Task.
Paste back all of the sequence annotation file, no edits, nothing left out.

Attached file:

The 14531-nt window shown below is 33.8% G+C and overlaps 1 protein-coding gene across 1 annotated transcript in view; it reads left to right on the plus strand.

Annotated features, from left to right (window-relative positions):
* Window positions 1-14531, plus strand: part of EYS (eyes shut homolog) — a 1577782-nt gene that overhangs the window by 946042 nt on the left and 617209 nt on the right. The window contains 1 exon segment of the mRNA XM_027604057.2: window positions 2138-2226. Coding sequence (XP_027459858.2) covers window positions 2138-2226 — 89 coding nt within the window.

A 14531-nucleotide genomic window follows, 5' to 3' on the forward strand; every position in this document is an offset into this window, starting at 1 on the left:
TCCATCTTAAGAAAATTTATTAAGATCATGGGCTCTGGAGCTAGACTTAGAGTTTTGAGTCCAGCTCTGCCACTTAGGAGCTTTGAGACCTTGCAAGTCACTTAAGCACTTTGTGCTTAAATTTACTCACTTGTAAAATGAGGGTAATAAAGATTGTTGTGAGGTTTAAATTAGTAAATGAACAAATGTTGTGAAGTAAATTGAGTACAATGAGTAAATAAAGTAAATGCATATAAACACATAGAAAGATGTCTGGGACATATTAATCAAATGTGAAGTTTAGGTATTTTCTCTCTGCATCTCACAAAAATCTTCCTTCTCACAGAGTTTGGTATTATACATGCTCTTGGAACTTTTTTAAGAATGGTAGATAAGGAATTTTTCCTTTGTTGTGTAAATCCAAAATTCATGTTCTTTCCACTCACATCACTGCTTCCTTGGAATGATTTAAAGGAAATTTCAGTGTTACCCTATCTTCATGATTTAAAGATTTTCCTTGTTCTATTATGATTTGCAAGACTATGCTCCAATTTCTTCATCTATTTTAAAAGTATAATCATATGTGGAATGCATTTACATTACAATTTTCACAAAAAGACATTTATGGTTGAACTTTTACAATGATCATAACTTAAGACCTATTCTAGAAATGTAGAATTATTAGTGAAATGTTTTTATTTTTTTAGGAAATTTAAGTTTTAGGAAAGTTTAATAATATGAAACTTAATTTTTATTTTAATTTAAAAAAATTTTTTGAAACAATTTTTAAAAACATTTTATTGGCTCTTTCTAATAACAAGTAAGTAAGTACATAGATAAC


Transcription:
The 14531-nt window shown below is 33.8% G+C and overlaps 1 protein-coding gene across 1 annotated transcript in view; it reads left to right on the plus strand.

Annotated features, from left to right (window-relative positions):
* Window positions 1-14531, plus strand: part of EYS (eyes shut homolog) — a 1577782-nt gene that overhangs the window by 946042 nt on the left and 617209 nt on the right. The window contains 1 exon segment of the mRNA XM_027604057.2: window positions 2138-2226. Coding sequence (XP_027459858.2) covers window positions 2138-2226 — 89 coding nt within the window.

A 14531-nucleotide genomic window follows, 5' to 3' on the forward strand; every position in this document is an offset into this window, starting at 1 on the left:
TCCATCTTAAGAAAATTTATTAAGATCATGGGCTCTGGAGCTAGACTTAGAGTTTTGAGTCCAGCTCTGCCACTTAGGAGCTTTGAGACCTTGCAAGTCACTTAAGCACTTTGTGCTTAAATTTACTCACTTGTAAAATGAGGGTAATAAAGATTGTTGTGAGGTTTAAATTAGTAAATGAACAAATGTTGTGAAGTAAATTGAGTACAATGAGTAAATAAAGTAAATGCATATAAACACATAGAAAGATGTCTGGGACATATTAATCAAATGTGAAGTTTAGGTATTTTCTCTCTGCATCTCACAAAAATCTTCCTTCTCACAGAGTTTGGTATTATACATGCTCTTGGAACTTTTTTAAGAATGGTAGATAAGGAATTTTTCCTTTGTTGTGTAAATCCAAAATTCATGTTCTTTCCACTCACATCACTGCTTCCTTGGAATGATTTAAAGGAAATTTCAGTGTTACCCTATCTTCATGATTTAAAGATTTTCCTTGTTCTATTATGATTTGCAAGACTATGCTCCAATTTCTTCATCTATTTTAAAAGTATAATCATATGTGGAATGCATTTACATTACAATTTTCACAAAAAGACATTTATGGTTGAACTTTTACAATGATCATAACTTAAGACCTATTCTAGAAATGTAGAATTATTAGTGAAATGTTTTTATTTTTTTAGGAAATTTAAGTTTTAGGAAAGTTTAATAATATGAAACTTAATTTTTATTTTAATTTAAAAAAATTTTTTGAAACAATTTTTAAAAACATTTTATTGGCTCTTTCTAATAACAAGTAAGTAAGTACATAGATAAC